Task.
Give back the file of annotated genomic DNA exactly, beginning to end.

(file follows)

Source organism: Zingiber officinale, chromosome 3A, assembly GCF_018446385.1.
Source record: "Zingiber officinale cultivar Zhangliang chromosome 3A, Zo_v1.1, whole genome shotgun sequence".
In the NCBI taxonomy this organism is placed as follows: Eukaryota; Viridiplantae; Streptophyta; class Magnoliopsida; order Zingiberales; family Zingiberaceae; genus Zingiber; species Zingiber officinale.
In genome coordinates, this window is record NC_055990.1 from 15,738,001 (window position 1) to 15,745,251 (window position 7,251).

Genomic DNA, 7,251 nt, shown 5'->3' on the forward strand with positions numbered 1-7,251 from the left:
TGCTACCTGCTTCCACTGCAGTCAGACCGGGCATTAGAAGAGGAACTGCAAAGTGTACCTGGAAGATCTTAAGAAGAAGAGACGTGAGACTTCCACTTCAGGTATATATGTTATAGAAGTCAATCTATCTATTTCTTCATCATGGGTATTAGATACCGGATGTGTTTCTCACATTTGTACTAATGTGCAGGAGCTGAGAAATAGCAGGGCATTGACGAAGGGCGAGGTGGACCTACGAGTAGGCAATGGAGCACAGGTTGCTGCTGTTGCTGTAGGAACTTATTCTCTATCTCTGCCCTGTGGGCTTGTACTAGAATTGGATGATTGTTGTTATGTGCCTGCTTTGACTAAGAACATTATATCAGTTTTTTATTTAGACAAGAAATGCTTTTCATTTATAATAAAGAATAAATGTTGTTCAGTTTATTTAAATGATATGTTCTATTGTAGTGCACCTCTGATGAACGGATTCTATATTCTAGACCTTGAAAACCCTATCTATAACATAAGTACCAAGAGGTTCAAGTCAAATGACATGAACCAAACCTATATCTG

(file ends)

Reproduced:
Source organism: Zingiber officinale, chromosome 3A, assembly GCF_018446385.1.
Source record: "Zingiber officinale cultivar Zhangliang chromosome 3A, Zo_v1.1, whole genome shotgun sequence".
In the NCBI taxonomy this organism is placed as follows: Eukaryota; Viridiplantae; Streptophyta; class Magnoliopsida; order Zingiberales; family Zingiberaceae; genus Zingiber; species Zingiber officinale.
In genome coordinates, this window is record NC_055990.1 from 15,738,001 (window position 1) to 15,745,251 (window position 7,251).

Genomic DNA, 7,251 nt, shown 5'->3' on the forward strand with positions numbered 1-7,251 from the left:
TGCTACCTGCTTCCACTGCAGTCAGACCGGGCATTAGAAGAGGAACTGCAAAGTGTACCTGGAAGATCTTAAGAAGAAGAGACGTGAGACTTCCACTTCAGGTATATATGTTATAGAAGTCAATCTATCTATTTCTTCATCATGGGTATTAGATACCGGATGTGTTTCTCACATTTGTACTAATGTGCAGGAGCTGAGAAATAGCAGGGCATTGACGAAGGGCGAGGTGGACCTACGAGTAGGCAATGGAGCACAGGTTGCTGCTGTTGCTGTAGGAACTTATTCTCTATCTCTGCCCTGTGGGCTTGTACTAGAATTGGATGATTGTTGTTATGTGCCTGCTTTGACTAAGAACATTATATCAGTTTTTTATTTAGACAAGAAATGCTTTTCATTTATAATAAAGAATAAATGTTGTTCAGTTTATTTAAATGATATGTTCTATTGTAGTGCACCTCTGATGAACGGATTCTATATTCTAGACCTTGAAAACCCTATCTATAACATAAGTACCAAGAGGTTCAAGTCAAATGACATGAACCAAACCTATATCTG